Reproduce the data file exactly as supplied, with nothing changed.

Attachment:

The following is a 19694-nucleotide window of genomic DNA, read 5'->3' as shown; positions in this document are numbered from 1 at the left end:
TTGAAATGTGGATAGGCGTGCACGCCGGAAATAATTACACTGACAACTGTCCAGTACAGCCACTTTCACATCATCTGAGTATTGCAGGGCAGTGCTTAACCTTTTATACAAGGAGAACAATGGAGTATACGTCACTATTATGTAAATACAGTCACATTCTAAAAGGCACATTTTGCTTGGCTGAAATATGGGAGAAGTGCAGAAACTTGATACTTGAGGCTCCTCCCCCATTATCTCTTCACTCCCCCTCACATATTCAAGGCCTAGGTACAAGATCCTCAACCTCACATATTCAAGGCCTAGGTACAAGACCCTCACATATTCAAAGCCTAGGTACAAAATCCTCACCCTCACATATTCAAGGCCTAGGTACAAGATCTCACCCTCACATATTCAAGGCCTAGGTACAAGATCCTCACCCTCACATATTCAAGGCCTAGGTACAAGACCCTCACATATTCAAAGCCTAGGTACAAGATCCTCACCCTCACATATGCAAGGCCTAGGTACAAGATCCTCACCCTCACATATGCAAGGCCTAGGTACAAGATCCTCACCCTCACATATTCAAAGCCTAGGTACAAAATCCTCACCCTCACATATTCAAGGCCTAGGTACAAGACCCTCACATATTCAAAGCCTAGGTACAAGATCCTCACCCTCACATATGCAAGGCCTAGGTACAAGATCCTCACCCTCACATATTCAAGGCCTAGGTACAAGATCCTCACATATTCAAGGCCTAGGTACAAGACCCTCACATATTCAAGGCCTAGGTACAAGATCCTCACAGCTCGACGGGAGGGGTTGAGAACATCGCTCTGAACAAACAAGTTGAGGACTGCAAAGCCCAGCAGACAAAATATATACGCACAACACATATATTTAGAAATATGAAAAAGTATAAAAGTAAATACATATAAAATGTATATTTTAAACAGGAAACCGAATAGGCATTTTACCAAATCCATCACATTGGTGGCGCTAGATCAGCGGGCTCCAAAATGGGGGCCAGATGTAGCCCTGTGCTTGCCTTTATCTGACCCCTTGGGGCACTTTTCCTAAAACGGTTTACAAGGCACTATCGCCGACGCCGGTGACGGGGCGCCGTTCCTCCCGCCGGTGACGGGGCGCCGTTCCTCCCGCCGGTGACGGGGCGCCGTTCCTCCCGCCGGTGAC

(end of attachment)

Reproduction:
The following is a 19694-nucleotide window of genomic DNA, read 5'->3' as shown; positions in this document are numbered from 1 at the left end:
TTGAAATGTGGATAGGCGTGCACGCCGGAAATAATTACACTGACAACTGTCCAGTACAGCCACTTTCACATCATCTGAGTATTGCAGGGCAGTGCTTAACCTTTTATACAAGGAGAACAATGGAGTATACGTCACTATTATGTAAATACAGTCACATTCTAAAAGGCACATTTTGCTTGGCTGAAATATGGGAGAAGTGCAGAAACTTGATACTTGAGGCTCCTCCCCCATTATCTCTTCACTCCCCCTCACATATTCAAGGCCTAGGTACAAGATCCTCAACCTCACATATTCAAGGCCTAGGTACAAGACCCTCACATATTCAAAGCCTAGGTACAAAATCCTCACCCTCACATATTCAAGGCCTAGGTACAAGATCTCACCCTCACATATTCAAGGCCTAGGTACAAGATCCTCACCCTCACATATTCAAGGCCTAGGTACAAGACCCTCACATATTCAAAGCCTAGGTACAAGATCCTCACCCTCACATATGCAAGGCCTAGGTACAAGATCCTCACCCTCACATATGCAAGGCCTAGGTACAAGATCCTCACCCTCACATATTCAAAGCCTAGGTACAAAATCCTCACCCTCACATATTCAAGGCCTAGGTACAAGACCCTCACATATTCAAAGCCTAGGTACAAGATCCTCACCCTCACATATGCAAGGCCTAGGTACAAGATCCTCACCCTCACATATTCAAGGCCTAGGTACAAGATCCTCACATATTCAAGGCCTAGGTACAAGACCCTCACATATTCAAGGCCTAGGTACAAGATCCTCACAGCTCGACGGGAGGGGTTGAGAACATCGCTCTGAACAAACAAGTTGAGGACTGCAAAGCCCAGCAGACAAAATATATACGCACAACACATATATTTAGAAATATGAAAAAGTATAAAAGTAAATACATATAAAATGTATATTTTAAACAGGAAACCGAATAGGCATTTTACCAAATCCATCACATTGGTGGCGCTAGATCAGCGGGCTCCAAAATGGGGGCCAGATGTAGCCCTGTGCTTGCCTTTATCTGACCCCTTGGGGCACTTTTCCTAAAACGGTTTACAAGGCACTATCGCCGACGCCGGTGACGGGGCGCCGTTCCTCCCGCCGGTGACGGGGCGCCGTTCCTCCCGCCGGTGACGGGGCGCCGTTCCTCCCGCCGGTGAC